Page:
They May Ballyhoo, We’ll Stay Focused on Black Women

This February, billboards that read “Black children are an endangered species” were plastered across Atlanta. They were sponsored by anti-abortion groups Georgia Right to Life (GRTL) and the Radiance Foundation, and they were meant to imply that abortion-rights activists target pregnant black women for eugenics reasons.

I know firsthand that it’s easy for the unwary to be seduced–or at least shaken–by these arguments. I watched bits and pieces of the slickly produced 2009 documentary Maafa 21, the foundation for these kind of  billboards, which alleges a “Black genocide” perpetrated by the likes of Planned Parenthood, and I admit it threw me. I had no idea that Planned Parenthood, in its original incarnation as the American Birth Control League, was helmed by Margaret Sanger, who made many questionable assertions about race in her lifetime.

But in times of ballyhoo, it is always sage to revisit the facts.

Fact: Yes, a Black woman is almost four times as likely as a white woman to have an abortion, but that is due to a higher rate of unintended pregnancy among African American women.

Fact: In 2002, about 15 percent of Black women who were at risk for unintended pregnancy were not practicing contraception, compared to 12 percent of Latino and 9 percent of white women. But …

Fact: Black women are disproportionately low income and many contraceptives have exorbitant upfront costs; therefore, Black women are less able to afford prescription birth control methods or have access to highly effective contraception over extended periods of time.

Fact: When we are told to view issues of reproductive rights as separate from the larger narrative of public health, we must be skeptical.

Following the display of these billboards, legislation was introduced in the Georgia Legislature–House Bill 1155, the Prenatal Nondiscrimination Act–that would criminalize providers who solicit abortion “with racial intent.” While this sounds reasonable in theory, Loretta Ross, national coordinator of the Sister Song Women of Color Reproductive Justice Collective, explains that this bill could require health-care providers to ask patients why they are seeking abortions. Getting an abortion is already a stigmatized experience in our society without seekers having to undergo an inquisition. Ross also notes that the bill does not define what constitutes “solicitation,” meaning that its actual effect could be to create an abortion ban in Georgia by using incensed African Americans who may not have otherwise supported the cause.

Even though the bill has moved through the subcommittee of the House Judiciary Committee, Ross remains hopeful that it won’t pass:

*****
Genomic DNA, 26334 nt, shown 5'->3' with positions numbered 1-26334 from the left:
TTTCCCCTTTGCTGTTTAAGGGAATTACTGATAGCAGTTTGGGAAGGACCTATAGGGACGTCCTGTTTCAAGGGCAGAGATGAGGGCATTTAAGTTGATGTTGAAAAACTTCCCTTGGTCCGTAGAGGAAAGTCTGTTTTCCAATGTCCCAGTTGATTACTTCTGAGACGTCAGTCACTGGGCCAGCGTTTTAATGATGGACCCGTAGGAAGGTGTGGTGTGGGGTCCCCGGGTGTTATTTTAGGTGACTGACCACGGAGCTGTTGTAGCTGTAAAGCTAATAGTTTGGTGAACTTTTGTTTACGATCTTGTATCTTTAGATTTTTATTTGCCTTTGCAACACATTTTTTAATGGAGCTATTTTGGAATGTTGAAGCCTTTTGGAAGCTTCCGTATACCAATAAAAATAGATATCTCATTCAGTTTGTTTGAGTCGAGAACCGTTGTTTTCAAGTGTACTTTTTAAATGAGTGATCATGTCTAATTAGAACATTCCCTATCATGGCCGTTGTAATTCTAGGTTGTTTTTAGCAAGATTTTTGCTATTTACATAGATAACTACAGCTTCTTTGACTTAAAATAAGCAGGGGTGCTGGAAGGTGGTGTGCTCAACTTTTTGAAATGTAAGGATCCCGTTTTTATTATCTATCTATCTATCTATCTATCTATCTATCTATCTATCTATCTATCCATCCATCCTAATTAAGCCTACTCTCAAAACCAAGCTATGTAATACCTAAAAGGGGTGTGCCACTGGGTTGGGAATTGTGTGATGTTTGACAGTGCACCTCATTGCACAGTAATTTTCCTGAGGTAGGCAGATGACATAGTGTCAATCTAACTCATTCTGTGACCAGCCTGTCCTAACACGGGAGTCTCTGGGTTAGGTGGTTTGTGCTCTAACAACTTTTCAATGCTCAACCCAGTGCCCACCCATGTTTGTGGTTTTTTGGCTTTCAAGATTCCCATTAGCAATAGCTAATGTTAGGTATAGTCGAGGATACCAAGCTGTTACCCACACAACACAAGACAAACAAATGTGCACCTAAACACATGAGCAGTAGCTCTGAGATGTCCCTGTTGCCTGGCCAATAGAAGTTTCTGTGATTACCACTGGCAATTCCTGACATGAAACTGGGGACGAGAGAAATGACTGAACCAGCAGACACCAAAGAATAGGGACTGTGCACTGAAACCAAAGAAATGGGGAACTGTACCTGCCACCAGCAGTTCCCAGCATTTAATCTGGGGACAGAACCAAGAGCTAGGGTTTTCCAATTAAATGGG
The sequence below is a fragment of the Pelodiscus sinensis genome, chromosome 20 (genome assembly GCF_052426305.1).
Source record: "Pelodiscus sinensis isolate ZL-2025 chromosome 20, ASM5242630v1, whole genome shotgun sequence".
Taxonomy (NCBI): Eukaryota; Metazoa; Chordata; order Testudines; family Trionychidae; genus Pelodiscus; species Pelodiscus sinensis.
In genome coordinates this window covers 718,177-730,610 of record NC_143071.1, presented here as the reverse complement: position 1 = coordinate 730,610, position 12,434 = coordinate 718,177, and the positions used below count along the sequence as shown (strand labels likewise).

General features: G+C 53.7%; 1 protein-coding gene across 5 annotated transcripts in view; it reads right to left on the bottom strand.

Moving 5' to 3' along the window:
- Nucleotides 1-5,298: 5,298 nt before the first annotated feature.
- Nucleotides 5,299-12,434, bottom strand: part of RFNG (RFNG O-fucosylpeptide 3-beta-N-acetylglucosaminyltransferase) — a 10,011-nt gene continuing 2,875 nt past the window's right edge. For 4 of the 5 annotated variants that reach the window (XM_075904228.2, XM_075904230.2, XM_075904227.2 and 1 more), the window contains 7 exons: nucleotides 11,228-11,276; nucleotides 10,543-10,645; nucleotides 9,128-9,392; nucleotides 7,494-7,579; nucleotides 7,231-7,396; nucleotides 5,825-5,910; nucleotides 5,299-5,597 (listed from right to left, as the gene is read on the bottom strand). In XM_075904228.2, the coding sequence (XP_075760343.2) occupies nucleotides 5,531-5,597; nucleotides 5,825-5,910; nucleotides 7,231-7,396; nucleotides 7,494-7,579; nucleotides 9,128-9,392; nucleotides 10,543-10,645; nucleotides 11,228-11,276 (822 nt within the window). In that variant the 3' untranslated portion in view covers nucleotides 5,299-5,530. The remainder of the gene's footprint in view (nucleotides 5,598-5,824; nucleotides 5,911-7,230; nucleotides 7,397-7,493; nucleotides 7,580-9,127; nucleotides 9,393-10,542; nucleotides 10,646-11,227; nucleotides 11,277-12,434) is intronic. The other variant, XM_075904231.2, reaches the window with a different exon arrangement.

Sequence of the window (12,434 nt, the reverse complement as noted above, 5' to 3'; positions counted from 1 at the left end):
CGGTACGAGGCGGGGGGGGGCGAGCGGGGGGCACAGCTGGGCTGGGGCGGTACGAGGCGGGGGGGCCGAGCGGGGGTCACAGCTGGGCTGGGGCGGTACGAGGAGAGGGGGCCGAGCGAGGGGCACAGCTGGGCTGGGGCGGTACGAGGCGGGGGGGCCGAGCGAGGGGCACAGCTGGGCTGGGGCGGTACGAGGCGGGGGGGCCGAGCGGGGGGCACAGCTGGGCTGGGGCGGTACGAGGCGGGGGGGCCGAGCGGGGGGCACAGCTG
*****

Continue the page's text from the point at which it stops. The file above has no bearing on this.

It is very hard to persuade African American women in the city of Atlanta that this legislation headlined by rural white Republicans is truly about saving black children. These are the same legislators…that have fought against improving our schools, getting guns off the street and getting children into the SCHIP [State Children’s Health Insurance Program]…these are not people whose votes indicate that they care about children of color once they are here.

In the “endangered species” promotional video–almost insultingly backed with a hip-hop beat–there are truths. However, they are incomplete narratives that create divisions rather than solutions. The full story is that since Margaret Sanger’s death in 1966, the reproductive rights movement has seen dramatic changes in its leadership and relationships with women of color. Although we must always remain critical, it would do us all a great disservice to discount the importance of reproductive health care services in their contemporary context, especially for women of color. This includes access to prenatal care, which constitutes 90 percent of Planned Parenthood’s services.

Cecilia Marquez, a Swarthmore College student and reproductive justice advocate, reasonably argues:

If we’re really worried about genocide of the Black community, we need to think about prison abolition. If we are really worried about this supposed genocide, let us talk about real solutions for HIV/AIDS. If we really care about genocide in the Black community then we need to talk about gross inequities in our healthcare system–we don’t need to limit Black women’s reproductive freedom.

It appears that the same white conservative leaders who consistently reject reform are the very people now trying to court the Black community. As noted by journalist Michelle Goldberg:

For several years now, the religious right has been trying to appropriate the moral authority of the Civil Rights Movement. It’s an audacious strategy, given that Christian conservative politics were forged in the white Southern backlash to school integration. But it’s had some successes, particularly in rousing black churches against the gay rights movement. Now, the anti-abortion movement is making a push to enlist African Americans in their cause by framing abortion as a tool of eugenics and genocide.

The fact that abortion rates are disproportionately higher in communities of color is neither the fault of Black women nor of a conspiring group of women’s health-care providers. It is because of racist and classist public-health policy that has long rendered Black women invisible.

Learn more about the anti-abortion movement via Ms. coverage.


Eva McKend is a graduate student at the S.I. Newhouse School of Public Communications at Syracuse University where she is pursuing her degree in Broadcast and Digital Journalism. A multimedia storyteller, she enjoys using her skills of writing, videography and film editing to tell stories that would otherwise go untold. In 2011, she graduated from Swarthmore College, where she founded A Campaign for Me to address black female representation in the media. Eva is a former Ms. intern.